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Stellantis pick-up truck brand sees Ford’s wild F-150 Raptor and raises it 252bhp
Autocar
19 October 2021

What is it?

Ram doesn’t want to just beat its competition; it wants to embarrass and maybe even humiliate it, too. Why else would the new 702bhp 1500 TRX exist if not as a two-finger salute to Ford’s 450bhp F-150 Raptor? If there’s any doubt, simply lift the engine cover and an embossed image on the engine block will set the record straight: it’s of a tyrannosaurus rex chomping on a velociraptor. 

With the 6.2-litre Hemi V8 engine from the Dodge Challenger Hellcat underneath its enormous body, the TRX smashes the Raptor in this new game of American muscle truck Top Trumps for engine size, power and torque (650lbft, compared with 510lb ft). Even the 0-60mph time – usually an irrelevance for a truck, not least one weighing 2880kg – prompts a double take, at 4.5sec.

But it’s not just about childish numbers. At its heart, the TRX is a practical vehicle capable of towing 3674kg and moving a slightly less impressive 594kg payload while having a 880mm wading depth, 300mm of ground clearance, an approach angle of 30.2deg and a departure angle of 23.5deg.

In creating the TRX, Ram has had to change almost everything from the standard 1500. The body is 203mm wider, the track width is up by 152mm and the tyres are 25mm wider, at 228mm. The front axle had to be moved forward 20mm to fit 35in Goodyear Wrangler Territory tyres onto the 18in alloy wheels. The front and rear suspension was retuned to cope with more weight and to increase the axle articulation.

There’s 330mm of front travel and 356mm at the rear, an increase of 40% over the standard 1500, while the 600mm rear springs are claimed to be the largest in the segment – as are the brakes.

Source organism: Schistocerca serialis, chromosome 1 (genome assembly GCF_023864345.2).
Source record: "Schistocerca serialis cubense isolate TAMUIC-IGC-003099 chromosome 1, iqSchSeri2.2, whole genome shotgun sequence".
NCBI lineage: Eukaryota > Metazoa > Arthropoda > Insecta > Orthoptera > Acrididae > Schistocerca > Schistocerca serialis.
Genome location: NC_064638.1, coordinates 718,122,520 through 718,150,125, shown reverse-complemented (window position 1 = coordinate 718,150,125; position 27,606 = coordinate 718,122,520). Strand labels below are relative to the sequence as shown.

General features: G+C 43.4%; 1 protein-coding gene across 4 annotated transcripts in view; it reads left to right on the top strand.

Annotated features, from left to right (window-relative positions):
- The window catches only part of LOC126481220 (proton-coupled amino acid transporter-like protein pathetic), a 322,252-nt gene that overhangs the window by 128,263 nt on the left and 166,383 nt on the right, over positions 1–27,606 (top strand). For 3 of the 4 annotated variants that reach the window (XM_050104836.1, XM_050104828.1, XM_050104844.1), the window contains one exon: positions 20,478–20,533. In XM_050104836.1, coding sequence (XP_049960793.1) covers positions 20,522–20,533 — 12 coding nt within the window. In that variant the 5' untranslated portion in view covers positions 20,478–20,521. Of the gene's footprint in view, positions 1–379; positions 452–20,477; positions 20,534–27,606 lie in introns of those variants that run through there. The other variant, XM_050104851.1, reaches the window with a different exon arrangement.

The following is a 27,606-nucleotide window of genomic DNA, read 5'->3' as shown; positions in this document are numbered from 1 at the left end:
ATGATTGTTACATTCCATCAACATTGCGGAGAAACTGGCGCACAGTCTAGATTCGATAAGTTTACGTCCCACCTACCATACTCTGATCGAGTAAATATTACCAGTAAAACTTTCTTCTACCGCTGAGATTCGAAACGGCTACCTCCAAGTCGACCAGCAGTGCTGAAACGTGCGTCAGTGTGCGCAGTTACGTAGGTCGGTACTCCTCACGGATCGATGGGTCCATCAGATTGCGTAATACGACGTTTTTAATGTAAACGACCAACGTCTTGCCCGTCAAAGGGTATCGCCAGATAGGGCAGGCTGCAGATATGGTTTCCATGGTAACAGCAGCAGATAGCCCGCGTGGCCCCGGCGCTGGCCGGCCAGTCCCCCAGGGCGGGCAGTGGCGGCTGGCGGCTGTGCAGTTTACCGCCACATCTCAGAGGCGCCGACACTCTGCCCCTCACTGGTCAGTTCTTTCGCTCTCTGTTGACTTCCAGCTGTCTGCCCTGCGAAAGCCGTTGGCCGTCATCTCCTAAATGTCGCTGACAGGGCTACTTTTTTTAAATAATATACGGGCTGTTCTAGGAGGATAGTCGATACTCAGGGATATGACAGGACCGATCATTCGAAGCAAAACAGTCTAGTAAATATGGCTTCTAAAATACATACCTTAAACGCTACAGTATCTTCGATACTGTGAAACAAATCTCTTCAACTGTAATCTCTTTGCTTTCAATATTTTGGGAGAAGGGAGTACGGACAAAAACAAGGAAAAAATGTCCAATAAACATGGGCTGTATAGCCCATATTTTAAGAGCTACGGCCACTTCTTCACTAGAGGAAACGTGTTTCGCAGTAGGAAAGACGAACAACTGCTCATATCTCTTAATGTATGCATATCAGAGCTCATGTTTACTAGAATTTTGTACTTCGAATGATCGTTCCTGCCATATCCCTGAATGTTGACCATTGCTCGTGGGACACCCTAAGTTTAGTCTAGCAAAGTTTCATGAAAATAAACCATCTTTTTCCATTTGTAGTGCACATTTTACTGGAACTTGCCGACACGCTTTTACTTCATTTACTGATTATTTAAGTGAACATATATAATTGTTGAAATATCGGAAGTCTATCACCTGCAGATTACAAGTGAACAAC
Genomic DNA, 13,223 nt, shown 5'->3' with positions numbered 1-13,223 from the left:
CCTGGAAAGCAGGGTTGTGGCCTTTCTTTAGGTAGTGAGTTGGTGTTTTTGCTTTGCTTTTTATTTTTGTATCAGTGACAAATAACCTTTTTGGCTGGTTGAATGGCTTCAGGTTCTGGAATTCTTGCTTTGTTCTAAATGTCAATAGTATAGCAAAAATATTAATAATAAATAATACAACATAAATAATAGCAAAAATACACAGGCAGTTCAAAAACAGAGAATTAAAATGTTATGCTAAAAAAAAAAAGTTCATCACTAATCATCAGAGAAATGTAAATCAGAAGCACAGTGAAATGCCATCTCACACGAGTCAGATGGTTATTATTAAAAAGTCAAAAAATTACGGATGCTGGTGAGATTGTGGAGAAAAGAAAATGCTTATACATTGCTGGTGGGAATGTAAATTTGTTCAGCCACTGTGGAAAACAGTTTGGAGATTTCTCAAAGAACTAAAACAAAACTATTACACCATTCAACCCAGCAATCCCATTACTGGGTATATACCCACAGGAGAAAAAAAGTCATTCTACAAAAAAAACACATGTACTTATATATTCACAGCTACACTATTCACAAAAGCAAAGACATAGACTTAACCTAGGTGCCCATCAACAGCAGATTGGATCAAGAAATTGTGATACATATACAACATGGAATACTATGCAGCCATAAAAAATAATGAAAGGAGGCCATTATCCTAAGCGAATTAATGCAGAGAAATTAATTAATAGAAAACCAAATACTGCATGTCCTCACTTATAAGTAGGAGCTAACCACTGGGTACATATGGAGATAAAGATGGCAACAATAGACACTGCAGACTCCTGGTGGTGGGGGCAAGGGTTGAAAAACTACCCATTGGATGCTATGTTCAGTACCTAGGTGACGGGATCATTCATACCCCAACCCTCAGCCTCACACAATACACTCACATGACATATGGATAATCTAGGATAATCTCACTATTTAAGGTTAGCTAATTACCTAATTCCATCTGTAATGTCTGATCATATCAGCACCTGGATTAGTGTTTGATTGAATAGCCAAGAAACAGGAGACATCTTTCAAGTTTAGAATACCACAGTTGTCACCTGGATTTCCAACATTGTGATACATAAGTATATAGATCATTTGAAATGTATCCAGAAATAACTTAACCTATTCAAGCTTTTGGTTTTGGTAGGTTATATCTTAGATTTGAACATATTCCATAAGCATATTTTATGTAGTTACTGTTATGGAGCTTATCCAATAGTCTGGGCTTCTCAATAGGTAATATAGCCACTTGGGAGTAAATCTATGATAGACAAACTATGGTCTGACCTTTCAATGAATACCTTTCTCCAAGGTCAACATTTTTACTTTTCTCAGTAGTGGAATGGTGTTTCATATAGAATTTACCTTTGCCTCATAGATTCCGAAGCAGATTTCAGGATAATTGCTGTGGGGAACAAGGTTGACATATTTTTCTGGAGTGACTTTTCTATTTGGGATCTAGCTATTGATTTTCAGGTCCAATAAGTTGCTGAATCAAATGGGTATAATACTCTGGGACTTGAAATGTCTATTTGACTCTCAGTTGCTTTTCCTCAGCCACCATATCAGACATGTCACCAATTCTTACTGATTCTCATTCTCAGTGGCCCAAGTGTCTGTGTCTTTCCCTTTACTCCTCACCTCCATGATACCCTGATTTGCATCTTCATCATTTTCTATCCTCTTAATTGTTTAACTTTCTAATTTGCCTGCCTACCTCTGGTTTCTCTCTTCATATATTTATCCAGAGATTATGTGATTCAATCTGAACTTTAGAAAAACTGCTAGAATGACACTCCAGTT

What's it like?

The TRX is a truck designed to extremes, then: to be bigger, brasher and better than anything else on the market – but it can also lay claim to being one of the most comfortable and capable vehicles as well.

Ram has redesigned the interior, adding safety systems like adaptive cruise control, collision warning, a 360deg parking camera, a pin-sharp digital rear-view mirror and a deafening 19-speaker, 900W Harman Kardon sound system.

The centrepiece, however, is a new 12in touchscreen console, from which the TRX’s party-piece driving modes can be selected. Mud and sand, rock, snow and towing all get dedicated settings, along with the ability to program custom settings or opt for the most dynamic and carefree Baja mode. This dials back all the assistance systems, delivers faster shifts from the ZF-supplied Torque flite eight-speed automatic gearbox, sharpens the steering and drastically softens the suspension’s Black Hawk e2 adaptive shocks.

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Like Sport mode, Baja mode also opens up a valve within the exhaust to override dampening that was required in order for the TRX to meet EU noise regulations. With the valve open, the TRX roars like an angry T-rex with a pterodactyl wing stuck in its tooth. From the comfort of the deep, wide and luxurious leather bucket seats in the wide, spacious, carbonfibre-, chrome- and suede-appointed cab, you barely notice the increased growl, such is the sound-deadening – but those on the outside certainly will.

What three-tonne truck also doesn’t need a launch control system that lets you set the engine speed at up to 4500rpm, shoot off the line and watch your speed climb at a meteor-like pace on the head-up display?

Despite its immense performance numbers and some hefty engineering excellence, the TRX is still able to be a workhorse, with a large towing capacity its most obvious strength.

Should I buy one?

It’s exceptionally comfortable and capable off road and hindered only by its hulking size, which is far from ideal for the UK. But whether on the open road, in a field, up a mountain or crossing a desert, it feels as nimble as a truck half its size.

Performance wars between rival brands have gone almost extinct as the dinosaurs as manufacturers strive to meet ever cleaner and greener targets, but the TRX is a throwback to a prehistoric time, when puerile numbers games and antagonism were the order of the day.

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Just Saying 19 October 2021
As mentioned in several posts, we should expect more power and ignorance to come, possibly for the next one or two years IMO.
Afterwhich it'll be similar to the shame of walking out of the supermarket with 1/2 dozen plastic bags!!
Bob Cholmondeley 19 October 2021

Just shows how litle the Americans care about the environment. 

eseaton 19 October 2021

I would take this over anything electric, anywhere, ever.

 

Read between the lines, and Autocar would do as well - they are just too scared to admit it.